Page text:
3. The editor will notify the author that needs to be added or removed from the list and will ask for his consent.

Requirements that are not sent by the respective author (corresponding author) will not be considered.

Originality and Plagiarism

Authors are required to submit an original written article. If other work necessary to work properly quote according to the instructions on the citation of work. If you use ideas of other authors require their written consent and using the same.

Plagiarism in all its forms constitutes unethical behavior and will be severely punished, and as such is unacceptable. The author or authors are required before reporting to work in the journal checking their work through some of the programs for testing against plagiarism. The Editorial Board reserves the right to verify each work through the test of plagiarism and if the same occurs to notify the author.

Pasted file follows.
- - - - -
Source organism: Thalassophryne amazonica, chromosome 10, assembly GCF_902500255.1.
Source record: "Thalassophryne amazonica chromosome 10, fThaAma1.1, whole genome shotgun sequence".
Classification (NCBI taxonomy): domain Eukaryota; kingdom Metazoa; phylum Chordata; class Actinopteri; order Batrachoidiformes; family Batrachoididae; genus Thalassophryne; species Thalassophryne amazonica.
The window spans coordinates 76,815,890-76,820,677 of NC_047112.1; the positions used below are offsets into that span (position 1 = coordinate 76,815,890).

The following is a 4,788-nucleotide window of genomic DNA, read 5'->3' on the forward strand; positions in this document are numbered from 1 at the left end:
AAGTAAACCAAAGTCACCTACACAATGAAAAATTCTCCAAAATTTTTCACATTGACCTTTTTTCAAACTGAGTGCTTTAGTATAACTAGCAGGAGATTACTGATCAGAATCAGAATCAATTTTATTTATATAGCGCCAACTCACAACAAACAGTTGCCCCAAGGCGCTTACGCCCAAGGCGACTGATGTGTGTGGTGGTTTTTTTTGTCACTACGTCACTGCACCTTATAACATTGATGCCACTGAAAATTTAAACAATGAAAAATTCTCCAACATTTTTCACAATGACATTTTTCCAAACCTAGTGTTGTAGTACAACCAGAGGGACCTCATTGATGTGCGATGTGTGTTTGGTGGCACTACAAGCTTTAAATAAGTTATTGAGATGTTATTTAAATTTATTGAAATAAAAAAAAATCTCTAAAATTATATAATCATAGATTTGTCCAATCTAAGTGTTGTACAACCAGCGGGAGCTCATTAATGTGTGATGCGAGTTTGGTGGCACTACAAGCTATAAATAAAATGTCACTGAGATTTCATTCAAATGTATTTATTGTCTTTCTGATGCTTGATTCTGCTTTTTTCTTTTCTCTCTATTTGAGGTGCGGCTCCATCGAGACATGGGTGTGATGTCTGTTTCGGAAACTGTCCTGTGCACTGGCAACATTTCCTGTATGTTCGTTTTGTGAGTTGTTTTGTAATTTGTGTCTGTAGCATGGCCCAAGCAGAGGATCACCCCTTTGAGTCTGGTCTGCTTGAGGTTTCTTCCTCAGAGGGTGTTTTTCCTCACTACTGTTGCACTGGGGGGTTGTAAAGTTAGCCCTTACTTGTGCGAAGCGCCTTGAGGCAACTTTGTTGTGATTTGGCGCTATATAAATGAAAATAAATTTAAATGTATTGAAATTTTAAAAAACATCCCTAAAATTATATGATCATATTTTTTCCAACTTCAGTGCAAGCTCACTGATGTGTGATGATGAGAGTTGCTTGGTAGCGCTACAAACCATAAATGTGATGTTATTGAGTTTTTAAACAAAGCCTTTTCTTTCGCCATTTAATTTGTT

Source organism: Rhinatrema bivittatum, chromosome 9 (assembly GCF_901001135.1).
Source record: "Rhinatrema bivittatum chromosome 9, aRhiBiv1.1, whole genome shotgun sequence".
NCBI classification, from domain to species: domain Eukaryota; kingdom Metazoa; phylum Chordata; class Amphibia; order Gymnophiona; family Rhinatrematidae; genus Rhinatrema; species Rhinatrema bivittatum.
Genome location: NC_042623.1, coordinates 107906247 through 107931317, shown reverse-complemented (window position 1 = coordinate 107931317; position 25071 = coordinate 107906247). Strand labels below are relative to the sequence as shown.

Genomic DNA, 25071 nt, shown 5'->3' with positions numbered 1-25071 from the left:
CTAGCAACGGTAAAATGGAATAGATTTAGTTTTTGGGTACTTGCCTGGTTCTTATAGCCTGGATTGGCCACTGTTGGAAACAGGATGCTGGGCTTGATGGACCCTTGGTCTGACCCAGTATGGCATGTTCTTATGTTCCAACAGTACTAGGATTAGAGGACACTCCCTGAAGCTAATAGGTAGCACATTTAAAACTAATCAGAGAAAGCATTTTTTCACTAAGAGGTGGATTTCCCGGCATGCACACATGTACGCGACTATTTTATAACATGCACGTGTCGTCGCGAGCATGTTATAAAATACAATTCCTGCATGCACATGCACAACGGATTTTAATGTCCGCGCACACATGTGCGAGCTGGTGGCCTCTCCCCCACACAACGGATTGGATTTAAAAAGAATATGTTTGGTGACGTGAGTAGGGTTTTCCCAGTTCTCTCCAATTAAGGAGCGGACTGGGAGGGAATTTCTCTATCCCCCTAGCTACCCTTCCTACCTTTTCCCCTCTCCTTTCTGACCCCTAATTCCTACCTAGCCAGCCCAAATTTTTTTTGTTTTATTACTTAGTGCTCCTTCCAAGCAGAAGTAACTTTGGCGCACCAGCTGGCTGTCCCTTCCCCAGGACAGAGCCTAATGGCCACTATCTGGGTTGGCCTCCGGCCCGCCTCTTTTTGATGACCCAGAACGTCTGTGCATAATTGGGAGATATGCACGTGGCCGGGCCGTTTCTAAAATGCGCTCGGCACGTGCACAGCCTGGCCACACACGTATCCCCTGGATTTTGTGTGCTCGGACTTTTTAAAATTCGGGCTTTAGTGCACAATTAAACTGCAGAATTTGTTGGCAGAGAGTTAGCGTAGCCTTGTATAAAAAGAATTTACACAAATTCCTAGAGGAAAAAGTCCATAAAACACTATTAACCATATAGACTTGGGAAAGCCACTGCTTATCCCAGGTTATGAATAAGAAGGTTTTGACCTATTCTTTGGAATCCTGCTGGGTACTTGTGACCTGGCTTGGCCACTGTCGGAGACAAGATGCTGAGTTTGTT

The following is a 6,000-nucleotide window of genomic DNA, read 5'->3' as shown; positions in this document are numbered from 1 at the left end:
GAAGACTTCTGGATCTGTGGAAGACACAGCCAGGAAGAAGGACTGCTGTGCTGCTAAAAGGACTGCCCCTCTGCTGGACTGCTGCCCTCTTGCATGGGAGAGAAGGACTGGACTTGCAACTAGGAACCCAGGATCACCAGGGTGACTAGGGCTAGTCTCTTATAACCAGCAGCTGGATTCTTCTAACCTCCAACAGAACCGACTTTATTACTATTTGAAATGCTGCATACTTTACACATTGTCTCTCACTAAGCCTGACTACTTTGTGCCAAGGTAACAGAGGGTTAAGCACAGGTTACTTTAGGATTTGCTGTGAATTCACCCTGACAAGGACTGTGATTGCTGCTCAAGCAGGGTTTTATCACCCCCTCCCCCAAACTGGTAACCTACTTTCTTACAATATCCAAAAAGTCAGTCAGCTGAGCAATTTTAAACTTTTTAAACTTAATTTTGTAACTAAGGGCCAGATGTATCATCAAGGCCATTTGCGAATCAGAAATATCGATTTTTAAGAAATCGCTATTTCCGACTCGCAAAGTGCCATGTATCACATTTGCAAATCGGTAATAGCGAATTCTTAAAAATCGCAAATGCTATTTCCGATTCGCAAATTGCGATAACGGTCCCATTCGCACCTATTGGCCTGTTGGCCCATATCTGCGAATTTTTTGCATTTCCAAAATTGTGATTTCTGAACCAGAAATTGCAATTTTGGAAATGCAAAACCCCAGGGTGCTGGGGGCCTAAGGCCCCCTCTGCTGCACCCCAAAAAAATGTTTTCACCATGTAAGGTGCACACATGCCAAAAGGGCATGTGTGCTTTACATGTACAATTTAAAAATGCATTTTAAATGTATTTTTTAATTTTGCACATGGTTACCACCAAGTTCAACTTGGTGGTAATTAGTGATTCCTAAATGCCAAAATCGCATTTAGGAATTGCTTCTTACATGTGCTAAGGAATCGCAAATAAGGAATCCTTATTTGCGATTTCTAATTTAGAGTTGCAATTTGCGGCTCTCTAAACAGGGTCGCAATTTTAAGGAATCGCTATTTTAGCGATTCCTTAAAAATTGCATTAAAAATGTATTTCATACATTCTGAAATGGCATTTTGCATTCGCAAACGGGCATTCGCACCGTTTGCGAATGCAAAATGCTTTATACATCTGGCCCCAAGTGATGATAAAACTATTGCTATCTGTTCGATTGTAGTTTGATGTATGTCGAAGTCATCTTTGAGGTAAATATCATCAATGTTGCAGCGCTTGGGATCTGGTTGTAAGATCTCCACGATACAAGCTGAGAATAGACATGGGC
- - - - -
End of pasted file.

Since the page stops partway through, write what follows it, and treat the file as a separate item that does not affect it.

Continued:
Disclosure and Conflicts of Interest

Disclosure and conflicts of interest can be multiple. If the author or institution where the author has financial assistance in project design or research is needed to adequately cover letter to inform the editorial and the public. Publication in journal person or institution that is financially supported by the making of the work or project is the best way to protect against conflicts of interest.

Fundamental Errors in Published Works

If the author detects an error in the published paper is obliged to instantly inform journal editors or publishers and that as soon as possible the same document. The author shall, in the event of an error, to cooperate with the editorial board to remove the same.